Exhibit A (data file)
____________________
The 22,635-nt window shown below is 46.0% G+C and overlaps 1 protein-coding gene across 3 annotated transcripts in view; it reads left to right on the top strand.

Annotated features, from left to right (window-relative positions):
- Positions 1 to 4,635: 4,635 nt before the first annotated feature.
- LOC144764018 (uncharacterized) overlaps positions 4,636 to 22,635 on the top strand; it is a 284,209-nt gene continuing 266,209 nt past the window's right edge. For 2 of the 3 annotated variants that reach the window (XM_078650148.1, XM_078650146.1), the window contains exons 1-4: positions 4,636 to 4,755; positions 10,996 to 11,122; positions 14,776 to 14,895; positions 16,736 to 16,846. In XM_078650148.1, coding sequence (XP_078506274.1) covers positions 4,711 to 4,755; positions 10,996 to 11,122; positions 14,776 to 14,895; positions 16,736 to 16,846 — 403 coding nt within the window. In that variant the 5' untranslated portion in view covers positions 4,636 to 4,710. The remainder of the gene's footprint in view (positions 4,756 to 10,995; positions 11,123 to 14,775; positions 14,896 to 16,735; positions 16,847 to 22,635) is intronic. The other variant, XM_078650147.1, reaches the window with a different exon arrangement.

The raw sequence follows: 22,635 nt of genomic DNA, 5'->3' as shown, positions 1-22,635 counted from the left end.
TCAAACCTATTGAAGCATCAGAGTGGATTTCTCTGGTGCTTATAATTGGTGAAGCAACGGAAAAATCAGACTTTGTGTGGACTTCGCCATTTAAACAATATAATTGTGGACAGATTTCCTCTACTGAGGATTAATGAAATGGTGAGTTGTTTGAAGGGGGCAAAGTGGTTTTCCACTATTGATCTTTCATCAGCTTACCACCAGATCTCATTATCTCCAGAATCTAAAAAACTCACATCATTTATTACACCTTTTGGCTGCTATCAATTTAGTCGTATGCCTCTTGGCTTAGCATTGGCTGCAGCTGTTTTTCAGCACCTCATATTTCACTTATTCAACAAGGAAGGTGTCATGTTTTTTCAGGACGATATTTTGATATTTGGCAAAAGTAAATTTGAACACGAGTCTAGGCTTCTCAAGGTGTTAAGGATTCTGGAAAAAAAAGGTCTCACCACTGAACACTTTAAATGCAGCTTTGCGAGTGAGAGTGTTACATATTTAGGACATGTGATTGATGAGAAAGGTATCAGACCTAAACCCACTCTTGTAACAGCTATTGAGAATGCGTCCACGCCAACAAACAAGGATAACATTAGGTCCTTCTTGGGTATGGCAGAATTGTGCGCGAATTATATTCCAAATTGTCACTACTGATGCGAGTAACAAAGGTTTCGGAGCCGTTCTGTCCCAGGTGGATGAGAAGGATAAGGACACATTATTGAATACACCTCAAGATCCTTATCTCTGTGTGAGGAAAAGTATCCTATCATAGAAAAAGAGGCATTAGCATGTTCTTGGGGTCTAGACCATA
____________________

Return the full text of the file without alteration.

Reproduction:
The 22,635-nt window shown below is 46.0% G+C and overlaps 1 protein-coding gene across 3 annotated transcripts in view; it reads left to right on the top strand.

Annotated features, from left to right (window-relative positions):
- Positions 1 to 4,635: 4,635 nt before the first annotated feature.
- LOC144764018 (uncharacterized) overlaps positions 4,636 to 22,635 on the top strand; it is a 284,209-nt gene continuing 266,209 nt past the window's right edge. For 2 of the 3 annotated variants that reach the window (XM_078650148.1, XM_078650146.1), the window contains exons 1-4: positions 4,636 to 4,755; positions 10,996 to 11,122; positions 14,776 to 14,895; positions 16,736 to 16,846. In XM_078650148.1, coding sequence (XP_078506274.1) covers positions 4,711 to 4,755; positions 10,996 to 11,122; positions 14,776 to 14,895; positions 16,736 to 16,846 — 403 coding nt within the window. In that variant the 5' untranslated portion in view covers positions 4,636 to 4,710. The remainder of the gene's footprint in view (positions 4,756 to 10,995; positions 11,123 to 14,775; positions 14,896 to 16,735; positions 16,847 to 22,635) is intronic. The other variant, XM_078650147.1, reaches the window with a different exon arrangement.

The raw sequence follows: 22,635 nt of genomic DNA, 5'->3' as shown, positions 1-22,635 counted from the left end.
TCAAACCTATTGAAGCATCAGAGTGGATTTCTCTGGTGCTTATAATTGGTGAAGCAACGGAAAAATCAGACTTTGTGTGGACTTCGCCATTTAAACAATATAATTGTGGACAGATTTCCTCTACTGAGGATTAATGAAATGGTGAGTTGTTTGAAGGGGGCAAAGTGGTTTTCCACTATTGATCTTTCATCAGCTTACCACCAGATCTCATTATCTCCAGAATCTAAAAAACTCACATCATTTATTACACCTTTTGGCTGCTATCAATTTAGTCGTATGCCTCTTGGCTTAGCATTGGCTGCAGCTGTTTTTCAGCACCTCATATTTCACTTATTCAACAAGGAAGGTGTCATGTTTTTTCAGGACGATATTTTGATATTTGGCAAAAGTAAATTTGAACACGAGTCTAGGCTTCTCAAGGTGTTAAGGATTCTGGAAAAAAAAGGTCTCACCACTGAACACTTTAAATGCAGCTTTGCGAGTGAGAGTGTTACATATTTAGGACATGTGATTGATGAGAAAGGTATCAGACCTAAACCCACTCTTGTAACAGCTATTGAGAATGCGTCCACGCCAACAAACAAGGATAACATTAGGTCCTTCTTGGGTATGGCAGAATTGTGCGCGAATTATATTCCAAATTGTCACTACTGATGCGAGTAACAAAGGTTTCGGAGCCGTTCTGTCCCAGGTGGATGAGAAGGATAAGGACACATTATTGAATACACCTCAAGATCCTTATCTCTGTGTGAGGAAAAGTATCCTATCATAGAAAAAGAGGCATTAGCATGTTCTTGGGGTCTAGACCATA